Tyndall Pauses Humanitarian Assistance Program for Airmen, Families

John W. Henderson, left, the Assistant Secretary of the Air Force for Installations, Environment and Energy, and Secretary of the Air Force Heather Wilson, right, look at the aftermath left from Hurricane Michael from a CV-22 Osprey tiltrotor aircraft assigned to the 8th Special Operations Squadron above northwest Florida, Oct. 14, 2018.  (Joseph Pick/U.S. Air Force)
John W. Henderson, left, the Assistant Secretary of the Air Force for Installations, Environment and Energy, and Secretary of the Air Force Heather Wilson, right, look at the aftermath left from Hurricane Michael from a CV-22 Osprey tiltrotor aircraft assigned to the 8th Special Operations Squadron above northwest Florida, Oct. 14, 2018. (Joseph Pick/U.S. Air Force)

Airmen and families assigned to Tyndall Air Force Base, Florida, who applied for a special assistance program may not get an answer for a while as officials grapple with which airmen and missions will return to the base.

Tyndall officials have temporarily paused Humanitarian Reassignment and Deferment Program applications, according to Air Combat Command spokeswoman Leah Garton. The program is used to reassign or defer an airman as a one-time action to resolve a critical problem with a family member who is dependent on the airman, according to the service.

"Currently, no additional humanitarian requests are being accepted [or] processed for Tyndall personnel without the 325th Fighter Wing commander approval," Garton said. "The reason for the temporary pause is to give the commander the time to deliberately consider the personnel requirements for missions that have moved from Tyndall to other bases as a result of the hurricane and ensure there are enough personnel to carry out those missions at those new locations."

Last month, Air Combat Command said that roughly 3,500 airmen had returned to Tyndall, while 575 are currently assigned on temporary duty there.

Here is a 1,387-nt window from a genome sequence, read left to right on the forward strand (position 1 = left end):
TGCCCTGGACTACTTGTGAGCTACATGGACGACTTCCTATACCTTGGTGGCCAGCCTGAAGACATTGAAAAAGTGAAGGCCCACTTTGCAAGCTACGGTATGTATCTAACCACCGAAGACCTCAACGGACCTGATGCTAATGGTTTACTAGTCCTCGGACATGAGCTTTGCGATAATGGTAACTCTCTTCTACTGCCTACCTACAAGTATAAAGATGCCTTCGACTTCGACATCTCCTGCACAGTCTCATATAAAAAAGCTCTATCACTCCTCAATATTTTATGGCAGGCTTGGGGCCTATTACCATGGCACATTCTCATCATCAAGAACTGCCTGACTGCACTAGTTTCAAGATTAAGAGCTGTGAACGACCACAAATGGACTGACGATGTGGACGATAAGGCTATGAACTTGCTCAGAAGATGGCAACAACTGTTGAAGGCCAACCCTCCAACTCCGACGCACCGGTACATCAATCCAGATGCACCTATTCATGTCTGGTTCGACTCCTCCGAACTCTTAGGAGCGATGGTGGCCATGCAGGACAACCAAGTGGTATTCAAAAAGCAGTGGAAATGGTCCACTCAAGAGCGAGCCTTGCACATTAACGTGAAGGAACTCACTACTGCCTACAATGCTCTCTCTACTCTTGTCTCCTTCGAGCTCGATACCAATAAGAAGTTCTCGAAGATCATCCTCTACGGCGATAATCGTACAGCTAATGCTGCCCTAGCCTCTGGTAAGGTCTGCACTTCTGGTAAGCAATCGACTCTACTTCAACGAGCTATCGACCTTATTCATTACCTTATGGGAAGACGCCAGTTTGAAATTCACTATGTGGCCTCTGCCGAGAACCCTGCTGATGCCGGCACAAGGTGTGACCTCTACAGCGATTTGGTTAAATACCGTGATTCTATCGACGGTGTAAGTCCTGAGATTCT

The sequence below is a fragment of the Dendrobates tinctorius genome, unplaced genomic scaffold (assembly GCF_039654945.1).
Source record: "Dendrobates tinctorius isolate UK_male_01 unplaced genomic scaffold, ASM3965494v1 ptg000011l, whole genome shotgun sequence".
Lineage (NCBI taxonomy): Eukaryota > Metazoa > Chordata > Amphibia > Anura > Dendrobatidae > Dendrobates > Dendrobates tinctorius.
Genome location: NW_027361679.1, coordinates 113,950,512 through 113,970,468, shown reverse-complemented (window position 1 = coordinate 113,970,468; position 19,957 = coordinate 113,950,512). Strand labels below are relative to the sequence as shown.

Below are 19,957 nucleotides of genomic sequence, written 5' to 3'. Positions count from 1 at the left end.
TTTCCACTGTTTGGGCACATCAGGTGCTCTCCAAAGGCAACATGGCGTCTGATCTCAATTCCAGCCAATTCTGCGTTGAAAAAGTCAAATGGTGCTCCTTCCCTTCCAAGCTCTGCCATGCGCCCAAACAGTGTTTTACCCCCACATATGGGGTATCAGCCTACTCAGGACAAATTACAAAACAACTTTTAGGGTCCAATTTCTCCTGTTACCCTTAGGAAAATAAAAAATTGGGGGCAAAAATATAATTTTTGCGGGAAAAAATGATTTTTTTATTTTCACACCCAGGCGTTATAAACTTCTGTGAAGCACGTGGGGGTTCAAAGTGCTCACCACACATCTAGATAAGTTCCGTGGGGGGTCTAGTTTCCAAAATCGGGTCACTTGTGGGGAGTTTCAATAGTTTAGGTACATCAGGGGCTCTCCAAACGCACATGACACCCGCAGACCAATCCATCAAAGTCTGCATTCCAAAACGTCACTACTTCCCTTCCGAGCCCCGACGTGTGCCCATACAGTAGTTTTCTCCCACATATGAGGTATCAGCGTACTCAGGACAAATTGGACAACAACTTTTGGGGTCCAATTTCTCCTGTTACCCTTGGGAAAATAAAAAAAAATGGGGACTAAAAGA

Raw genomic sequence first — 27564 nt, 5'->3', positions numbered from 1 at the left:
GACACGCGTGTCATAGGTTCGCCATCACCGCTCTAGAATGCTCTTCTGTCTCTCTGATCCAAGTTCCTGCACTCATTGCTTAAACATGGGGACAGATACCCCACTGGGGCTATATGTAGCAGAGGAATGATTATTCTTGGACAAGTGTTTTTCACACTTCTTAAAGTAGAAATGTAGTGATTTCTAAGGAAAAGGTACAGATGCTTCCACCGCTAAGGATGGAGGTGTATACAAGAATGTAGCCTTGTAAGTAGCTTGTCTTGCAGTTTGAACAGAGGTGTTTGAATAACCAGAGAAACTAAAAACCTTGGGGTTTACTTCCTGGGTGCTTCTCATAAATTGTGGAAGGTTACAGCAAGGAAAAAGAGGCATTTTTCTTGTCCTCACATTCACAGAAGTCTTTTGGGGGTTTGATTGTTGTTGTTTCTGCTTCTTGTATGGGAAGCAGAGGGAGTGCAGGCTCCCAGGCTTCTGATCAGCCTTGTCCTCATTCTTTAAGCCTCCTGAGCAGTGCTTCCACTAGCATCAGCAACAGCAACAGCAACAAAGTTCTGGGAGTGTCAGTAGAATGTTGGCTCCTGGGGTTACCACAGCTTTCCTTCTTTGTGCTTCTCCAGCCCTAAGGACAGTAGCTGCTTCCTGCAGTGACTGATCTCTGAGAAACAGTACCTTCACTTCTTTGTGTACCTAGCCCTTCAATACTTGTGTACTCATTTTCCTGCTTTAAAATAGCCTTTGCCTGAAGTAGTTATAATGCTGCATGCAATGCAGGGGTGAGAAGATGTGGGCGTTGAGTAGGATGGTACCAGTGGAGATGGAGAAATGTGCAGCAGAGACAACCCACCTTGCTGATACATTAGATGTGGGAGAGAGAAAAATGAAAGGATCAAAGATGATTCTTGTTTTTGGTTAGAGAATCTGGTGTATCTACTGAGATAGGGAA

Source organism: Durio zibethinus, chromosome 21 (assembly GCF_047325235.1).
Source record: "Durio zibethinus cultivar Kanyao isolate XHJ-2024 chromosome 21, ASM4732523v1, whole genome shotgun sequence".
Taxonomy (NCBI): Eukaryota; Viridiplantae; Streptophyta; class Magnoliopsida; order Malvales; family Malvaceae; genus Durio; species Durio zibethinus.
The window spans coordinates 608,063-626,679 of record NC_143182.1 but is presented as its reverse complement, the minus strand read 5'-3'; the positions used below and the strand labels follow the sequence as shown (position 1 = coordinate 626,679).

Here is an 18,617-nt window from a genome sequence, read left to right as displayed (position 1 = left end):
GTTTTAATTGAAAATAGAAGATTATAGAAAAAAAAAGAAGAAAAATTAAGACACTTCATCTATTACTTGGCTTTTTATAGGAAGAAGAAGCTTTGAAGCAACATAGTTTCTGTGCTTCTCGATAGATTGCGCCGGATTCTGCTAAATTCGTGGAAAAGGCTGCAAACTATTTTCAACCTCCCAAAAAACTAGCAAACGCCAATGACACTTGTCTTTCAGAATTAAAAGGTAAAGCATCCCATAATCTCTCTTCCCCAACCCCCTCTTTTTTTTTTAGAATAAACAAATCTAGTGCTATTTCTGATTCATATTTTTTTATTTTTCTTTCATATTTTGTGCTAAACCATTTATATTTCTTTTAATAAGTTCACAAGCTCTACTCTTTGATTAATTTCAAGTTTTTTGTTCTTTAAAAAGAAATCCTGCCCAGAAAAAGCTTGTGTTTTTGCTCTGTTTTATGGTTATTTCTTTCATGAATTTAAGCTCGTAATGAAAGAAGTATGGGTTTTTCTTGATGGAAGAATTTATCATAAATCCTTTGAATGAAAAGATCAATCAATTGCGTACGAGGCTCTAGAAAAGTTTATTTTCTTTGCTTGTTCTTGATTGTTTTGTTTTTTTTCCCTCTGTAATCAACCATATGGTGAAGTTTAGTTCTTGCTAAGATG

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The Air Force said in November that it is working to have roughly 1,500 airmen back at the base before the new year. According to Air Force Secretary Heather Wilson, most operations and all but 500 or so personnel will return in coming months.

Garton said that hundreds of humanitarian assistance program cases remain open for those still making final arrangements.

"There are 858 Exceptional Family Member Program (EFMP) and humanitarian assignment cases opened. Of that, 437 cases reflect [permanent change of station] orders completed or issued, leaving 421 cases pending," she said.

"No additional cases will be opened until the personnel requirements for Tyndall and the missions moving from Tyndall to other bases have been identified," Garton said. "We expect this will only be a temporary pause, and we are working tirelessly to get airmen and their families answers as soon as possible."

The process will also identify those who will be scheduled to relocate, ACC said.

That includes those slated to PCS to one of the four locations where Tyndall's F-22 Raptor stealth fighter fleet will be relocated: Langley Air Force Base, Virginia; Joint Base Elmendorf-Richardson, Alaska; Joint Base Pearl Harbor-Hickam, Hawaii; and Eglin Air Force Base, Florida.

Officials said the current relocation process will remain in effect until the base's personnel requirements have been identified. Once complete, the standard service humanitarian assignment process will be re-implemented, Garton said.

ACC explained that humanitarian permanent change of station is usually associated with special circumstances that are eased by a member's PCS to a location of their choice. For example, an airman might PCS to be near a close family member who is gravely ill.

"In the case of Hurricane Michael, those affected by the storm were granted special consideration for humanitarian PCS," Garton said.

The storm walloped Florida in October, rendering more than 95 percent of the base's buildings non-operational.

-- Oriana Pawlyk can be reached at oriana.pawlyk@military.com. Follow her on Twitter at @Oriana0214.

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